FDA Warns of Paralytic Shellfish Poisoning From Oregon

Caden Pearson
By Caden Pearson
June 11, 2024Health
FDA Warns of Paralytic Shellfish Poisoning From Oregon
The U.S. Food and Drug Administration (FDA) in White Oak, Md., on June 5, 2023. (Madalina Vasiliu/The Epoch Times)

The Food and Drug Administration (FDA) has warned consumers to avoid eating specific shellfish due to potential contamination with toxins that cause paralytic shellfish poisoning (PSP).

The warning, issued on June 5, applies to restaurants and retailers as well. It warns them not to serve or sell oysters and bay clams from Netarts Bay and Tillamook Bay in Oregon that were harvested on or after May 28.

State fish and wildlife authorities reported historically high levels of marine biotoxin paralytic shellfish poisoning (PSP) in razor and bay clams along the entire Oregon coast that same day.

The FDA’s warning specifically includes all shellfish species from certain growing areas in Willapa Bay, Washington, namely Stony Point (harvested between May 26 and May 30), Bay Center (harvested between May 29 and May 30), and Bruceport (harvested between May 29 and May 30).

These potentially contaminated shellfish have been distributed to Arizona, California, Colorado, Hawaii, Nevada, New York, Oregon, and Washington.

Consuming these shellfish could result in serious illness, and it is strongly recommended that they be disposed of to ensure safety, according to the FDA’s notice.

The NSW Food Authority has advised the public Botany Bay shellfish are unfit for human consumption. (Fred Tanneau/AFP/Getty Images)

Shellfish can become contaminated with naturally-occuring toxins occasionally found in the water they inhabit, leading to potential illness. These toxins are often produced by marine algae, which are also known as phytoplankton.

When shellfish consume algae, the toxins accumulate in their flesh. This contamination typically occurs following the blooms of toxic algal species, but it can also happen when the toxic algal concentrations are low.

One recognized syndrome resulting from consuming contaminated shellfish is paralytic shellfish poisoning (PSP). PSP is caused by neurotoxins known as saxitoxins or paralytic shellfish toxins (PSTs), produced by certain species of algae that are a food source for the shellfish. The retention time of these toxins varies among shellfish species. Some species cleanse themselves of toxins quickly, while others do so more slowly, extending the period during which they pose a health risk to humans.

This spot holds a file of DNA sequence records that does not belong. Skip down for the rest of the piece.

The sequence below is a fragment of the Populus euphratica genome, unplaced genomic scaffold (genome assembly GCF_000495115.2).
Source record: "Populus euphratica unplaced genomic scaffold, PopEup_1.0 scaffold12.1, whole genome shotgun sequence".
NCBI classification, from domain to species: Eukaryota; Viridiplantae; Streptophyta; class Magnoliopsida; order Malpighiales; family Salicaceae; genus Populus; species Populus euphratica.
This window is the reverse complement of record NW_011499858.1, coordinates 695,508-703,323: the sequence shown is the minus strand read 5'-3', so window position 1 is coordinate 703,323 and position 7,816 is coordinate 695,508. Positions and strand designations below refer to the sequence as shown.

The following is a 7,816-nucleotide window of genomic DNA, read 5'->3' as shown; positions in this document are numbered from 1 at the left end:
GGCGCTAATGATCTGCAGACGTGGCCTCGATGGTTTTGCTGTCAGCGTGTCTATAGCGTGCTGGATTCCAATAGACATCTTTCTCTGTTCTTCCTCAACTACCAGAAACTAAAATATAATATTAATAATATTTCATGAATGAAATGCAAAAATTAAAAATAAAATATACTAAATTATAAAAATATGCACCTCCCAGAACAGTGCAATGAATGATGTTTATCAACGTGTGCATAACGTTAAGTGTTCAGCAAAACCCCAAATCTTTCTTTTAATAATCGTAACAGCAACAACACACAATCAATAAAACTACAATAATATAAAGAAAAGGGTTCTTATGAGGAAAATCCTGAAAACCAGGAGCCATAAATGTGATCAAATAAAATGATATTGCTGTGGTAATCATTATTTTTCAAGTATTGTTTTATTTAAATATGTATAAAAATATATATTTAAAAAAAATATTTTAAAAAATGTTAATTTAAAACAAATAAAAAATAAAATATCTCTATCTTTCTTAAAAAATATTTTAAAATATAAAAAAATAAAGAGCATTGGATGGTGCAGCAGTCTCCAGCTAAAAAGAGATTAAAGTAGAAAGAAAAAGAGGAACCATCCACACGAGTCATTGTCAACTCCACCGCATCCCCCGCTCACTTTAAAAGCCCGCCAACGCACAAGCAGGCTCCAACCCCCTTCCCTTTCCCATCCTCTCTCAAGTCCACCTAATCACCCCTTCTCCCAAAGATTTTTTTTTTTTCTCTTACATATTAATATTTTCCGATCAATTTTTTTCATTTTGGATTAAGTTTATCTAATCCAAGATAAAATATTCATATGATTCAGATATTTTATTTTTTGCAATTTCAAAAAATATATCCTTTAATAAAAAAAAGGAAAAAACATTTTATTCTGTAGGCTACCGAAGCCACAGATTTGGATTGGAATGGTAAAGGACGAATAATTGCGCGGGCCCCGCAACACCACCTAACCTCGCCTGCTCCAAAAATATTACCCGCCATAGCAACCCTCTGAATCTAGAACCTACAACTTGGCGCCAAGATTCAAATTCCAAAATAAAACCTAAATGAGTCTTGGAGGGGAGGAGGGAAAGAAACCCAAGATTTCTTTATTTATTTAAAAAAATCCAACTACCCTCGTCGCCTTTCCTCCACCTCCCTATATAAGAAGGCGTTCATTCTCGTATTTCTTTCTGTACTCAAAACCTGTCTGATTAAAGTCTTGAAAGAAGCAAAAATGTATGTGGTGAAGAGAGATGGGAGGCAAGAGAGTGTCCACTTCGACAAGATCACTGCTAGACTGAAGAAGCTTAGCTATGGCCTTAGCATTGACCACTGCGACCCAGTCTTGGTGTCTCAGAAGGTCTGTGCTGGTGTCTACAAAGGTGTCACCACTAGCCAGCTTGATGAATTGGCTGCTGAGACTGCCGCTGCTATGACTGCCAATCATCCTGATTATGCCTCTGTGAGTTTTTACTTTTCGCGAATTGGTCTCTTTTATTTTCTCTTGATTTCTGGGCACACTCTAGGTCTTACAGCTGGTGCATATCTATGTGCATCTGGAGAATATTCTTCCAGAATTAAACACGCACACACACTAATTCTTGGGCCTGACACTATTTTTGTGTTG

Importantly, the shellfish may appear, smell, and taste normal. Furthermore, these toxins cannot be neutralized by cooking or freezing.

Neurotoxin Symptoms

The FDA has advised anyone who might be experiencing symptoms of illness to see a health care provider.

Most people who get paralytic shellfish poisoning will start showing symptoms within 30 minutes of eating contaminated seafood. The symptoms can be quite varied, and include a tingling sensation around the lips, mouth, and tongue. This can progress to more severe symptoms like numbness in the arms and legs, a “pins and needles” feeling, weakness, loss of muscle coordination, a sensation of floating, nausea, shortness of breath, dizziness, vomiting, and headaches.

In the worst cases of significant exposure, it can lead to respiratory paralysis. If someone has PSP, the main medical treatments are respiratory support and fluid therapy.

Patients who make it through the first 24 hours have a good chance of a full recovery with no lasting effects, according to the FDA. But in fatal cases, death is usually due to asphyxiation. PSP can be deadly, especially for children.

On May 30, the Oregon Department of Agriculture notified the FDA about a recall of certain oysters and bay clams due to the detection of elevated levels of paralytic shellfish toxins. On the same day, the Washington State Department of Health notified the FDA that they were recalling all shellfish species harvested from specific areas in Willapa Bay, Washington.

According to state health officials, 20 people in Oregon have experienced illness symptoms so far.

All 20 people who fell ill reported recreationally harvesting mussels on May 25 and 26 at Short Beach, near Oceanside in Tillamook County, and Hug Point near Seaside in Clatsop County. Some of the cases have been hospitalized, but no deaths have been reported, according to the Oregon Health Authority.

On May 23, the state fish, wildlife, and agriculture authorities closed a stretch of Oregon Coast to mussel harvesting from Seal Rock State Park north to Cape Lookout due to high levels of PSP. This was later extended from Seal Rock State Park north to the Washington border.

Emilio DeBess, an epidemiologist at the Oregon Public Health Division’s Acute and Communicable Disease Prevention Section, advised private individuals who may have harvested the mollusks to dispose of them and see a doctor immediately.

The Hawaiʻi State Department of Health issued its own advisory on June 5 after shipments of the contaminated shellfish were sent there.

From The Epoch Times

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